Supreme War Looms

Liberals Line Up $5.5 Million to Battle Potential High Court Pick

Posted June 10, 2003 at 6:36pm

With the inaugural Supreme Court battle of the 21st century unofficially under way, abortion-rights activists have stockpiled a multimillion-dollar war chest, positioning themselves to be on air within days — or hours — of a nomination to the highest court in the land.

Expecting a vacancy on the Supreme Court, nine abortion-rights groups have formed a 501(c)(3) off-shoot devoted specifically to judicial issues and initially seeded the new group with a $5.5 million down payment, according to lead participants, including NARAL Pro-Choice America and the Planned Parenthood Federation of America.

At the same time, groups on the right, most prominently the Committee for Justice, are aggressively raising money for a counter-campaign that has the tacit blessing of President Bush. On June 27 first nephew George P. Bush will headline a small-dollar fundraiser in Washington for the Committee for Justice, designed with an eye toward generating support for the expected Supreme Court nomination battle among young conservative activists.

This comes on the heels of an April fundraiser in Houston headlined by former President George H.W. Bush, which netted the Committee for Justice a reported $250,000, and a February event at the home of C. Boyden Gray, the committee’s founder, headlined by Senate Majority Leader Bill Frist (R-Tenn.) and Karen Hughes, the president’s closest communications adviser.

Meanwhile, longtime veterans of the liberal coalition on judicial advocacy, led by the Alliance for Justice and People for the American Way, are furiously researching the records of potential nominees and raising funds for a multimedia campaign that will likely be similar in tone to the epic struggles of the late 1980s and early 1990s but markedly different in terms of rapid-response technology.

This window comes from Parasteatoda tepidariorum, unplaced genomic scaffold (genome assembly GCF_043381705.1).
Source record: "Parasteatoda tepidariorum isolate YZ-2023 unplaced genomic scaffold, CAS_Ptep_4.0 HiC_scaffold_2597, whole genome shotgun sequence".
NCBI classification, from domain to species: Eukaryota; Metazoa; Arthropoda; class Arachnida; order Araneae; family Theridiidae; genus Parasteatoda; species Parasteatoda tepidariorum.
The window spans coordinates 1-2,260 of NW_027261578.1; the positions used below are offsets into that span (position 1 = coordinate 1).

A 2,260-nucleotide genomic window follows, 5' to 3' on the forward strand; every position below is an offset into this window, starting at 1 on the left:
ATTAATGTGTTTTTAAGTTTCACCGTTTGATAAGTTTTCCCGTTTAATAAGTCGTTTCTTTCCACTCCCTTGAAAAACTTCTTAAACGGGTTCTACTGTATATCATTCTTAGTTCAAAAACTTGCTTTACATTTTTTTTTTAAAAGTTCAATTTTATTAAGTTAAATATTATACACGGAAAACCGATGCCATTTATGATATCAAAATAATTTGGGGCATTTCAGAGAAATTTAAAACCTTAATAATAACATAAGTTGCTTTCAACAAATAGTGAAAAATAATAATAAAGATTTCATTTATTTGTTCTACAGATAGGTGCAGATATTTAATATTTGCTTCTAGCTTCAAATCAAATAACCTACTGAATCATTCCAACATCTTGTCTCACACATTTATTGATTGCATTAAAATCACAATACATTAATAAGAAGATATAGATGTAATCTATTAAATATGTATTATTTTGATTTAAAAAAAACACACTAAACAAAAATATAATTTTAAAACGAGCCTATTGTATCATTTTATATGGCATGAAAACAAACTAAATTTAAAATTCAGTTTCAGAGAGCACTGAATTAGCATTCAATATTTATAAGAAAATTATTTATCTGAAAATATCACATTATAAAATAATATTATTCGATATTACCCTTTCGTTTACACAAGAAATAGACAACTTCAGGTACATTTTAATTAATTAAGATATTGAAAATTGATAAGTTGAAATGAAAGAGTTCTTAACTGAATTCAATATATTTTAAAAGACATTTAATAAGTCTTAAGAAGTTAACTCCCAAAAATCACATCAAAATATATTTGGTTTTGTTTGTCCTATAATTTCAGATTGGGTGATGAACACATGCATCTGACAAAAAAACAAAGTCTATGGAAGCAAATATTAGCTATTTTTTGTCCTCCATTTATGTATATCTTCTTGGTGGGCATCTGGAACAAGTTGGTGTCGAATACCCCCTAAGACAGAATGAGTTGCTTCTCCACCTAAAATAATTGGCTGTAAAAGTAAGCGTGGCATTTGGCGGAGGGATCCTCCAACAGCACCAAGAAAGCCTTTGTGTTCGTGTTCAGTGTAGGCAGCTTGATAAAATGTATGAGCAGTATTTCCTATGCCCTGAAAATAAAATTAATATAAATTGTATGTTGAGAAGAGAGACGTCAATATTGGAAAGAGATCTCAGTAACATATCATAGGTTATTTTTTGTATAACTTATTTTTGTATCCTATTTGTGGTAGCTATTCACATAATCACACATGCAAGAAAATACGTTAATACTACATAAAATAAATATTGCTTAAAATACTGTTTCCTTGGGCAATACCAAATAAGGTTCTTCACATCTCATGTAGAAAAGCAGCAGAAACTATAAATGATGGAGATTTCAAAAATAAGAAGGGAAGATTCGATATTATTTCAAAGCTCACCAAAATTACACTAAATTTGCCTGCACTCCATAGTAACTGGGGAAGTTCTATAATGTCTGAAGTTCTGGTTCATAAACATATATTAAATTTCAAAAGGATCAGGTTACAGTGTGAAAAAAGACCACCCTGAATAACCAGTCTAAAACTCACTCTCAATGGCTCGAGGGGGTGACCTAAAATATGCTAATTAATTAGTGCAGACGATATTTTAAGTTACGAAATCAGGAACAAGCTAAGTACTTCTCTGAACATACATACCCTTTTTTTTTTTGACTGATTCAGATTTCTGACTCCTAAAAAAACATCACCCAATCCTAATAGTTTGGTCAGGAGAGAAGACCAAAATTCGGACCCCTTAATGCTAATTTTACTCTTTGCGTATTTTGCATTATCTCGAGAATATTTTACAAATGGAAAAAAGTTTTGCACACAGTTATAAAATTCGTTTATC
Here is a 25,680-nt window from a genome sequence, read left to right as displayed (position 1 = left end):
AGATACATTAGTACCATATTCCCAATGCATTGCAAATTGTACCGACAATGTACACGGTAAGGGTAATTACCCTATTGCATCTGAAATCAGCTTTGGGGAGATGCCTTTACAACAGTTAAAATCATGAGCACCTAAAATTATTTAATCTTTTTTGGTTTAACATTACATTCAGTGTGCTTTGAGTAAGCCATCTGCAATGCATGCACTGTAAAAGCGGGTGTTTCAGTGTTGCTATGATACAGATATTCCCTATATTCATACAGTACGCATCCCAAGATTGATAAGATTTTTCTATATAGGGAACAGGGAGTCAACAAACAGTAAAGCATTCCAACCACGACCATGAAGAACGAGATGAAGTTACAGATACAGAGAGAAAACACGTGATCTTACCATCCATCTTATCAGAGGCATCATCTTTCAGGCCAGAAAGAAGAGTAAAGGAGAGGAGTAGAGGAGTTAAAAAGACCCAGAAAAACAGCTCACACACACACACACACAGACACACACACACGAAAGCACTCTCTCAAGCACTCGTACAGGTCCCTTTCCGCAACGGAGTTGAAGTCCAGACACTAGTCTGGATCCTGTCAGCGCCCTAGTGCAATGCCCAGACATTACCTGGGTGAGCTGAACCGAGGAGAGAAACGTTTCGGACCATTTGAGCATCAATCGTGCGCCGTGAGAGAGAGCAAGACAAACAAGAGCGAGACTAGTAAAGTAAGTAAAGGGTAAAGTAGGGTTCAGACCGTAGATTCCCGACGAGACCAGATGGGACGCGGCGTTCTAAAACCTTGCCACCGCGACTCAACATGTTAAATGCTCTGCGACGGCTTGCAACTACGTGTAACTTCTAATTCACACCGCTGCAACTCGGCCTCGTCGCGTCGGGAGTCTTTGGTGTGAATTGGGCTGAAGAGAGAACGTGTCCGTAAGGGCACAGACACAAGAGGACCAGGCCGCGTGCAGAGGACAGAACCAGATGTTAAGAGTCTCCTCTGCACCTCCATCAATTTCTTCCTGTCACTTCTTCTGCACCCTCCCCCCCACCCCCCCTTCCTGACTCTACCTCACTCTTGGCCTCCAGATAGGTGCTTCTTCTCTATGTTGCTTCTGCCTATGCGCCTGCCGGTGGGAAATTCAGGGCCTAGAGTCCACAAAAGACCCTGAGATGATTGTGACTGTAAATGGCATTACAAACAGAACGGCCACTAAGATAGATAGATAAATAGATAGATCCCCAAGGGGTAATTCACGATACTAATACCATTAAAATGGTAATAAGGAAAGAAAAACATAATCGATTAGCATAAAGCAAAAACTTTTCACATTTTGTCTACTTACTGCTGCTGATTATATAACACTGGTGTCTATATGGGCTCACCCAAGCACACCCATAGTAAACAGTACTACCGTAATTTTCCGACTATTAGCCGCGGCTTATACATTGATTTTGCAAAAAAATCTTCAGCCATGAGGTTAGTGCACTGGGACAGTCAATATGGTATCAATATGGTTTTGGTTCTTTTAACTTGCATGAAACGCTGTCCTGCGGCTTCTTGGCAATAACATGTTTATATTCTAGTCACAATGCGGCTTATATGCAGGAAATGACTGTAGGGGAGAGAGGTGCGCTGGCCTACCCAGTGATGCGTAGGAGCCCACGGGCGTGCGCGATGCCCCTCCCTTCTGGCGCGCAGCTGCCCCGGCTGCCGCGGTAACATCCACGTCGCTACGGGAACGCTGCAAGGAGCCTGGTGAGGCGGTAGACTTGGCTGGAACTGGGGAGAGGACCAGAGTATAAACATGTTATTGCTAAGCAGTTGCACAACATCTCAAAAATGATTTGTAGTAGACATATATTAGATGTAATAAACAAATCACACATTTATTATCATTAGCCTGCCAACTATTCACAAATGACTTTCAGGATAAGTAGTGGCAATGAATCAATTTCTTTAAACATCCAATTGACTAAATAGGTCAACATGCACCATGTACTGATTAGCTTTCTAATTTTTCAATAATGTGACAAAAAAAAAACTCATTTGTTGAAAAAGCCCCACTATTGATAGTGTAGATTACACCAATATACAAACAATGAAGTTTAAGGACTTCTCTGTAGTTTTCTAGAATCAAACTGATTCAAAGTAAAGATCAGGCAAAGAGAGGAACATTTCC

All of the political commotion could be for naught, should none of the nine justices decide to retire when the current term expires at the end of the month. But with an aging bench and a nine-year span since the last retirement, the outside groups have decided to leave nothing to chance.

“We refuse to be the generation that won and lost the battle for reproductive rights,” said Gloria Feldt, president of Planned Parenthood.

“I worry about the work we’re doing to get ready, but we can’t afford to not be ready,” added Kate Michelman, president of NARAL Pro-Choice America.

Michelman decided not to wait for a vacancy to occur, and her group this week launched an ad campaign designed to generate more supporters across the country, with one strategist putting the ad buy at $3 million. While the current ads don’t mention the court, future ads will.

In addition to the NARAL-specific ads, Michelman and eight of her allies in the reproductive rights community formed their own joint non-profit with the specific eye toward mounting opposition to a Supreme Court nomination solely on the issue of abortion rights. Officially called the Joint Emergency Campaign, the group refers to itself as the “G-9.”

Feldt said the G-9 was initially formed about 18 months ago with an eye toward a potential Supreme Court vacancy, one that didn’t immediately materialize, so some of the initial $5.5 million was spent on advocacy regarding controversial circuit court nominations of the past 16 months. “It gave us the opportunity to highlight the rest of the federal bench,” Feldt said.

The fund has been replenished, according to liberal strategists, and abortion-rights advocates expect the G-9 to be able to mount a nearly $5 million media campaign once a vacancy occurs.

The idea is to mount a quick, broad strike at whoever the nominee is, with the abortion-rights groups hitting the television airwaves and groups like the Alliance for Justice and People for the American Way providing a massive, research-driven campaign to shape the mainstream media’s portrayal of the nominee.

“Our goal is to be ready when the announcement is made, so we’ve been collecting information all along,” said Nan Aaron, president of the Alliance for Justice.

Gray, the White House counsel under the first President Bush, said his committee would take a more measured response in terms of a nomination announcement, vowing a vigorous defense of the nominee but suggesting that taking to the airwaves immediately could be foolhardy.

“We can turn it around pretty quickly,” he said, but added, “There will be time before the first Judiciary Committee vote. I think it’s somewhat risky to try to define the candidate before the hearings. You could be wasting your money.”